If you still think of Wisconsin as the state that churns out all that bland, industrially produced cheddar and mozzarella, you're not up on your cheeseology. In the last decade the Dairy State has become home to dozens of small producers whose innovative, handmade cheeses are racking up prestigious awards and wowing cheesemongers around the country.
Recently, Murray's Cheese Shop, one of New York's premier purveyors, offered a class on Wisconsin specialty cheeses that featured seven selections. It could easily have included many more. "I could knock your socks off with a great [Wisconsin] cheese every day for a solid month," says Steve Jenkins, head cheese buyer at Fairway Market, a gourmet grocer in New York.
Wisconsin's 50-odd artisanal cheese makers turn out products that often echo Old World varieties, with differences due to the local vegetation eaten by the cows or sheep and the microorganisms that work on the cheeses as they age. Take Pleasant Ridge Reserve, made by former Xerox executive Mike Gingrich's seven-year-old Uplands Cheese in Dodgeville (uplandscheese.com). Although modeled on Beaufort, a French gruyère-style cheese made from raw cow's milk, Pleasant Ridge has a complex, nutty-sweet flavor all its own. Cave-aged for a minimum of four months, it gains intensity as it gets older, and by the time it's a year old it has formed crunchy, flavor-filled crystals common in well-aged cheese. In 2001 and 2005 it won Best of Show at the American Cheese Society conference. Look to pay about $20 a pound, more for "extra-aged."
It's not just the relative newcomers like Gingrich who are getting into the artisanal act. Carr Valley Cheese in La Valle (carrvalleycheese.com) has been in business for more than 100 years. Its Mobay cheese offers a playful twist on the semi-soft French classic Morbier. While the traditional version features two layers of cow's milk cheese bisected by a fine layer of vegetable ash (originally to separate the morning and afternoon milkings), the thin gray line in Carr Valley's divides bright white goat and creamy-colored sheep milk layers, which are tasty together or on their own. Carr Valley makes more than 50 varieties of cheese, including hand-crafted cheddars, some aged as long as 10 years. Mobay prices range from $14 to $20 a pound.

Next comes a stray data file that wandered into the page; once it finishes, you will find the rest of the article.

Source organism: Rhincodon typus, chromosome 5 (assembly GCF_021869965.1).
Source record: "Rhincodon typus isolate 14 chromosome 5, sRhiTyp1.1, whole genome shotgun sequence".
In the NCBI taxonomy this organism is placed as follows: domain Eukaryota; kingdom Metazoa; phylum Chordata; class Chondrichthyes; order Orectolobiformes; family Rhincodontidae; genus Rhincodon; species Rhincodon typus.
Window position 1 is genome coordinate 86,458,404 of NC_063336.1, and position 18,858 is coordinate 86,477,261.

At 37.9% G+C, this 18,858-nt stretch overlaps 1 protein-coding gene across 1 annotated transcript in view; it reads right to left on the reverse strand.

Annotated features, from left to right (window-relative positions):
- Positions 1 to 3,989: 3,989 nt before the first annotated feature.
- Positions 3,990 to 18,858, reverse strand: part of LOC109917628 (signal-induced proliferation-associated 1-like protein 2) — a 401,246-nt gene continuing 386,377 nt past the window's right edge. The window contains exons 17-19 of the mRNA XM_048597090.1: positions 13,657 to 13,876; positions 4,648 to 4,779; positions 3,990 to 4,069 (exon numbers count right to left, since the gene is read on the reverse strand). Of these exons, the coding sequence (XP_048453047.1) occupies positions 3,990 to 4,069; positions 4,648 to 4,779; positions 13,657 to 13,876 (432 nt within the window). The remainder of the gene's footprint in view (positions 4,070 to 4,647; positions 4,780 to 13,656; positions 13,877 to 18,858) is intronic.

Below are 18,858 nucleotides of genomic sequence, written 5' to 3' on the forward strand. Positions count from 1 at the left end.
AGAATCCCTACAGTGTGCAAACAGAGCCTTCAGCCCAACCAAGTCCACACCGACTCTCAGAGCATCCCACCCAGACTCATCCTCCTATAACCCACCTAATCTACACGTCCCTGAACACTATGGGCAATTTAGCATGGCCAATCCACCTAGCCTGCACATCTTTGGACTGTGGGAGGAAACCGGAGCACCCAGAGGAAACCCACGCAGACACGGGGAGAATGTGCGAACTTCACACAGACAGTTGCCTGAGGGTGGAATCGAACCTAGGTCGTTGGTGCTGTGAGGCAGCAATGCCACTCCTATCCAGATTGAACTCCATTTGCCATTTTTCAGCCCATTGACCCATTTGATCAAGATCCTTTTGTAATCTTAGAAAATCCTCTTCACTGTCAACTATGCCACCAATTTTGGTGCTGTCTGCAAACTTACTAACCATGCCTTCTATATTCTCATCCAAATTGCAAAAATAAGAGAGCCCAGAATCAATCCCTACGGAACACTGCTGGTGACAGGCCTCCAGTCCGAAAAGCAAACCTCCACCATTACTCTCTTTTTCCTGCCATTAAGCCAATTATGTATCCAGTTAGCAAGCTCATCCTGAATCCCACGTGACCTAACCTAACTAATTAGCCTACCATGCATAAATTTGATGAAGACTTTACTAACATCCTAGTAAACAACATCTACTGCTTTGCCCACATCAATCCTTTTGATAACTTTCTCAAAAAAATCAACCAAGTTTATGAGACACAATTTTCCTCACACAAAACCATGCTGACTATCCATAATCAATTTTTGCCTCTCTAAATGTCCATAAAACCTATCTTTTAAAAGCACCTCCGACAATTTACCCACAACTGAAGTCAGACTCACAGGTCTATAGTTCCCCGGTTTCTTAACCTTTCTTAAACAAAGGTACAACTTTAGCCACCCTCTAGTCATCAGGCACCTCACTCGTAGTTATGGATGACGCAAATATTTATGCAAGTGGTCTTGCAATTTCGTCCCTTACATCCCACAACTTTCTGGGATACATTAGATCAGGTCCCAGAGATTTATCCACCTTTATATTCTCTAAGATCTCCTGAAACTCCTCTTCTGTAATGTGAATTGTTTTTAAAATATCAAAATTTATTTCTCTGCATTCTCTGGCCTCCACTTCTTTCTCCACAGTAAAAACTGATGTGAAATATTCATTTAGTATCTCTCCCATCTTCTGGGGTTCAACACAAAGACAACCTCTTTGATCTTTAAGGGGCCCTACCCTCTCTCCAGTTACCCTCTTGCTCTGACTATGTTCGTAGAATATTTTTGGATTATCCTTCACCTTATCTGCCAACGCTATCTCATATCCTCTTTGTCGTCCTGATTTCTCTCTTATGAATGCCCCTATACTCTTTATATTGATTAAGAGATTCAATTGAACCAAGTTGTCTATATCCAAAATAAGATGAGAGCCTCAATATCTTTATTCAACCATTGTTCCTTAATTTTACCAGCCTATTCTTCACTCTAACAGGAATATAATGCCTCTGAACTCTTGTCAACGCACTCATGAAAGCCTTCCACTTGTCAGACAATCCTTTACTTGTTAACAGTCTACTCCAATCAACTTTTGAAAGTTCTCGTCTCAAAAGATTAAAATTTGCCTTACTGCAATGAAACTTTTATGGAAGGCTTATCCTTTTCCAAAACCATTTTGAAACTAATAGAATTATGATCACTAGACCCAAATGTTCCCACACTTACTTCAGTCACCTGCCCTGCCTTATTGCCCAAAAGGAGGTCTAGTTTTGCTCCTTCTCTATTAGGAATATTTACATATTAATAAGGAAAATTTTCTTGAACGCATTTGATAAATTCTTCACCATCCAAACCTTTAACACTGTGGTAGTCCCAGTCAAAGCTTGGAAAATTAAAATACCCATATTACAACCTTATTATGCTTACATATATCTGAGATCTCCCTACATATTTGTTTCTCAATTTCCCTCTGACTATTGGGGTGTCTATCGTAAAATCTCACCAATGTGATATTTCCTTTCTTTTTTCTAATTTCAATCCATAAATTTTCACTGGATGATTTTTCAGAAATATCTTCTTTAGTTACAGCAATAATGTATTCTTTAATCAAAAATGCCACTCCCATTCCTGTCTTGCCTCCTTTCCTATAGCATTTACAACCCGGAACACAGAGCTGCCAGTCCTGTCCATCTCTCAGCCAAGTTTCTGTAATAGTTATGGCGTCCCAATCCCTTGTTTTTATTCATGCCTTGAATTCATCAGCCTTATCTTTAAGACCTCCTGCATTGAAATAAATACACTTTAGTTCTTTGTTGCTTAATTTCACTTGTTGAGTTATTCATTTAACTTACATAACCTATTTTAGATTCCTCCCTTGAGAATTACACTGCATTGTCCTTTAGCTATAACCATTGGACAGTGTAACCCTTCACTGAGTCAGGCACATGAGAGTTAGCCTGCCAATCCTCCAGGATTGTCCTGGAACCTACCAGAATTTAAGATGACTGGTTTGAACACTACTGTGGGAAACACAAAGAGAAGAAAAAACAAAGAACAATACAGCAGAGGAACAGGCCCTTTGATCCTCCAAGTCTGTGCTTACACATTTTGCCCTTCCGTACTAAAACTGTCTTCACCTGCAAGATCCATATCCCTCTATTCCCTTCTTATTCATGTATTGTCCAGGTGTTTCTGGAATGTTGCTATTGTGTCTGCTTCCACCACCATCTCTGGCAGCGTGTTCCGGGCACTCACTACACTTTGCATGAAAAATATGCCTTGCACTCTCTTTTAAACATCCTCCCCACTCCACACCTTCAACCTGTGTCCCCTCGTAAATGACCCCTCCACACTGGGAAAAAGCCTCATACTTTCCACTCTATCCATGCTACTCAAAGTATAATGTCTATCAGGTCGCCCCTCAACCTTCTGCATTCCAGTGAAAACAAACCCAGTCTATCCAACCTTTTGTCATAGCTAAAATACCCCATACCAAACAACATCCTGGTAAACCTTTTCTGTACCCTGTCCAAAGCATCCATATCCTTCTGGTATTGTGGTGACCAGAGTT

For those partial to Parmesan, Sartori Food's Stravecchio stands up to even very good Italian varieties (sartorifoods.com). Made in Antigo and aged at least 18 months, it has a robust yet slightly sweet flavor that goes as well on an hors d'oeuvre plate as it does crumbled over soup, salad, or pasta. At the 2006 World Cheese Awards in London, Stravecchio, which sells for about $11 a pound, was proclaimed "best U.S. cow's milk cheese."
Lovers of more pungent fare can also find satisfaction from Crave Brothers Farmstead Cheese (cravecheese.com), which makes the mildly stinky but wholely delicious Les Frères. Resembling brie in appearance and texture, Les Frères is a washed-rind cheese, meaning that, as it ages, the wheels are regularly hand-rubbed with special cultures that help it develop its earthy flavor. A brochure for Les Frères says it has "the aroma of a forest floor after a fresh rain." Others might use less sylvan terminology, but that should not deter you from trying it.
The brothers Crave (there are four of them) have 600 Holstein cows on their farm in Waterloo, which also turns out a cheese that offers a classy way to end a meal. Their mascarpone (about $6 for an 8-ounce tub) is creamy-rich and delicately flavored. Straight from the refrigerator it has the texture of hard butter, but don't eat it like that. Let it come to room temperature (good advice for all cheese), then scoop up a pillowy spoonful and top it with a bit of fruit or honey. It's sublime.
By Michael Orey